The Daily Press is the city of Timmins broadsheet newspaper.
Karen Bachmann is the director/curator of the Timmins Museum and a local author.
A few news items from 1947 for your reading pleasure. For all the art lovers out there, Miss Helen Chisholm of the national art gallery came home to spend Christmas at her residence, 8 Maple St. S.
According to the news item “Timmins is proud to be the home town of Miss Chisholm, who has made quite a name for herself in the field of art … This past summer, Miss Chisholm was one of a group of artists who enjoyed a series of classes at Banff, Alberta, that scenic resort in the Canadian Rockies. The classes were in charge of A.Y. Jackson (a member of the Group of Seven). We anticipate still greater achievements from Miss Chisholm, another of Timmins’ offspring who aspire to a brilliant future.”
For those of you who think that nothing happened in Timmins, here is your gruesome story of the day. It appears that the body of a local trapper was found frozen in the Mattagami River.
Said trapper was found with a bullet in his chest and a .22 revolver at his side; a high powered rifle was also found a few feet away.
The discovery was made about 15 kilometres downstream by game warden Don Sylvester.
Doctor Minthorn, the local coroner, determined that the shot to the heart was fatal, but the bullet and guns were sent to Ottawa for testing.
Police believed that if the bullet came from the revolver, the death might have been a matter of suicide; if it came from the rifle, it was murder. Stay tuned.
A strike vote was taken at the Hollinger Mine. The question “do you want to go on strike” elicited a resounding no vote – in fact, 1,393 miners voted no, while 249 said yes.
However, the vote was declared illegal by Ralph Carlin, agent for local 241 as it was not administered by the union. The vote was actually the idea of 22 Hollinger employees. The question was put to the employees by these individuals. Mr. Carlin stated that the question was unfair because there actually was no issue at the present time.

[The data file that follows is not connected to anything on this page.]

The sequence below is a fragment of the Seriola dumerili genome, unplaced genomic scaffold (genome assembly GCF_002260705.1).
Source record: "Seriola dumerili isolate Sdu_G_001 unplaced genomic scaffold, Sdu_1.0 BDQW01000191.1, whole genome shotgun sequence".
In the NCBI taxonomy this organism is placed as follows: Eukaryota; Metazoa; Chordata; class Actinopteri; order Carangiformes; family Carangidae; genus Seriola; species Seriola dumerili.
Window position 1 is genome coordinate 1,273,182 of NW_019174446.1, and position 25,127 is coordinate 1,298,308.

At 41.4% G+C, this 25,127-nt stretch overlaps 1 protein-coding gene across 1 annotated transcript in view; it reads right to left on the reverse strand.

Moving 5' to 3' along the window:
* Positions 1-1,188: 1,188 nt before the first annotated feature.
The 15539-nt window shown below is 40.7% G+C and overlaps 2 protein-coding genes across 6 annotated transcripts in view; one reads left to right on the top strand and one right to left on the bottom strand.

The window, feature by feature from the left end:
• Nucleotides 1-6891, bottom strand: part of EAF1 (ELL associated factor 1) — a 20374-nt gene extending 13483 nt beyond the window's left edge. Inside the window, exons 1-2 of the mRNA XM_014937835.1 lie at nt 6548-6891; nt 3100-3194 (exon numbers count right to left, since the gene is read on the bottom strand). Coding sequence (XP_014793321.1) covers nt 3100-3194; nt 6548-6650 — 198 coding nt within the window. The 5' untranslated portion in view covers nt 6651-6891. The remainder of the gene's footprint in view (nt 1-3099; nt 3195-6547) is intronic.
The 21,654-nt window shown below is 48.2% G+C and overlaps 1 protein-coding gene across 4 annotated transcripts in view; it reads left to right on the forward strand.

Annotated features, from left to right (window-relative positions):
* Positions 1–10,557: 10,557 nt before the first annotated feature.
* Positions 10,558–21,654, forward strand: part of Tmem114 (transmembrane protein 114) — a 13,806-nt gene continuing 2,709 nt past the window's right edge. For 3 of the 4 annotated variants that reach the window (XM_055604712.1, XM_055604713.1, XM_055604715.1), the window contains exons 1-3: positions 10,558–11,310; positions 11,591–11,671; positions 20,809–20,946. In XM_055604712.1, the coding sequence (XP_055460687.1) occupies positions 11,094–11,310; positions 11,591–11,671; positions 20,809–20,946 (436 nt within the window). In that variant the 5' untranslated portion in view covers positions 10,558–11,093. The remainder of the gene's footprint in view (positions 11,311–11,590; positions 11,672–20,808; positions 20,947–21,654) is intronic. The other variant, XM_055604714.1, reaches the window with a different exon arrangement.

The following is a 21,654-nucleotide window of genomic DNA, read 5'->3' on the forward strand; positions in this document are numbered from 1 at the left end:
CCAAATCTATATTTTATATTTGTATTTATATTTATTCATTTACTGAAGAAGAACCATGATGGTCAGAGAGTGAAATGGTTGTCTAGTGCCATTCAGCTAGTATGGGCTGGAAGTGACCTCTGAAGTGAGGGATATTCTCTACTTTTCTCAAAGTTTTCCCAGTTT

“It was only logical that the employees vote no. We instructed our union men to vote no. No one wants a strike while there is still a possibility of a peaceful settlement.”
It appears that there was no strike.
A sad day indeed – the Timmins Arena, a fixture in the community since 1914, burnt to the ground on Feb. 23, 1947. The building was located on Second Ave., roughly near where the Post Office sits today.
The fire was discovered at 11 o’clock on the Sunday morning in question while two broomball teams were playing a game. five youngsters were charged by police after an investigation.
The fire started in a dressing room where the boys were playing with matches. The tinder-dry building went up in smoke threatening the houses on Second Ave. and Birch St.
Luckily, firemen prevented the flames from spreading.
The arena had been built by the Hollinger Mine for the community in 1914 at a cost of $50,000.
For the rest of this article, please go to the Timmins Daily Press website: http://www.thedailypress.ca/ArticleDisplay.aspx?e=3375815